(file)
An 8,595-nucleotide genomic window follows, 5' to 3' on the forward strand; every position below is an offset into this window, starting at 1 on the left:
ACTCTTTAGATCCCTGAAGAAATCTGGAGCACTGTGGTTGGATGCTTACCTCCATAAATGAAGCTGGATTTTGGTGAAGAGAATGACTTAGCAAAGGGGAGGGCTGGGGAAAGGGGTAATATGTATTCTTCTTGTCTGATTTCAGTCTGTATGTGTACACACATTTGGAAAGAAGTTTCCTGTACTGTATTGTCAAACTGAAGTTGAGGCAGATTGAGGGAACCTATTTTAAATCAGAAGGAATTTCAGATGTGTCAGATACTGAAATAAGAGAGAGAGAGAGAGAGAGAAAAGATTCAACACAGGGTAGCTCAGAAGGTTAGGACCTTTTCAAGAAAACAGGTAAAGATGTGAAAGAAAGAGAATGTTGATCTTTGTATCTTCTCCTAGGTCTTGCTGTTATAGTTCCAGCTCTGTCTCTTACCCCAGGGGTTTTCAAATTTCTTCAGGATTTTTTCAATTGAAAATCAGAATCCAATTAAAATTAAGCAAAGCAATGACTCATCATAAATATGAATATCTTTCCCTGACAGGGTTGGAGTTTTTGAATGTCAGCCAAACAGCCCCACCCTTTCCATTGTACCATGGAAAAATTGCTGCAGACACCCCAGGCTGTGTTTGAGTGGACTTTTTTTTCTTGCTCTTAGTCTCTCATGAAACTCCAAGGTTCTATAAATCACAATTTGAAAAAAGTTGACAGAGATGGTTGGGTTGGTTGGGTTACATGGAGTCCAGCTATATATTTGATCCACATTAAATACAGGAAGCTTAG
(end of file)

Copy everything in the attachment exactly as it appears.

An 8,595-nucleotide genomic window follows, 5' to 3' on the forward strand; every position below is an offset into this window, starting at 1 on the left:
ACTCTTTAGATCCCTGAAGAAATCTGGAGCACTGTGGTTGGATGCTTACCTCCATAAATGAAGCTGGATTTTGGTGAAGAGAATGACTTAGCAAAGGGGAGGGCTGGGGAAAGGGGTAATATGTATTCTTCTTGTCTGATTTCAGTCTGTATGTGTACACACATTTGGAAAGAAGTTTCCTGTACTGTATTGTCAAACTGAAGTTGAGGCAGATTGAGGGAACCTATTTTAAATCAGAAGGAATTTCAGATGTGTCAGATACTGAAATAAGAGAGAGAGAGAGAGAGAGAAAAGATTCAACACAGGGTAGCTCAGAAGGTTAGGACCTTTTCAAGAAAACAGGTAAAGATGTGAAAGAAAGAGAATGTTGATCTTTGTATCTTCTCCTAGGTCTTGCTGTTATAGTTCCAGCTCTGTCTCTTACCCCAGGGGTTTTCAAATTTCTTCAGGATTTTTTCAATTGAAAATCAGAATCCAATTAAAATTAAGCAAAGCAATGACTCATCATAAATATGAATATCTTTCCCTGACAGGGTTGGAGTTTTTGAATGTCAGCCAAACAGCCCCACCCTTTCCATTGTACCATGGAAAAATTGCTGCAGACACCCCAGGCTGTGTTTGAGTGGACTTTTTTTTCTTGCTCTTAGTCTCTCATGAAACTCCAAGGTTCTATAAATCACAATTTGAAAAAAGTTGACAGAGATGGTTGGGTTGGTTGGGTTACATGGAGTCCAGCTATATATTTGATCCACATTAAATACAGGAAGCTTAG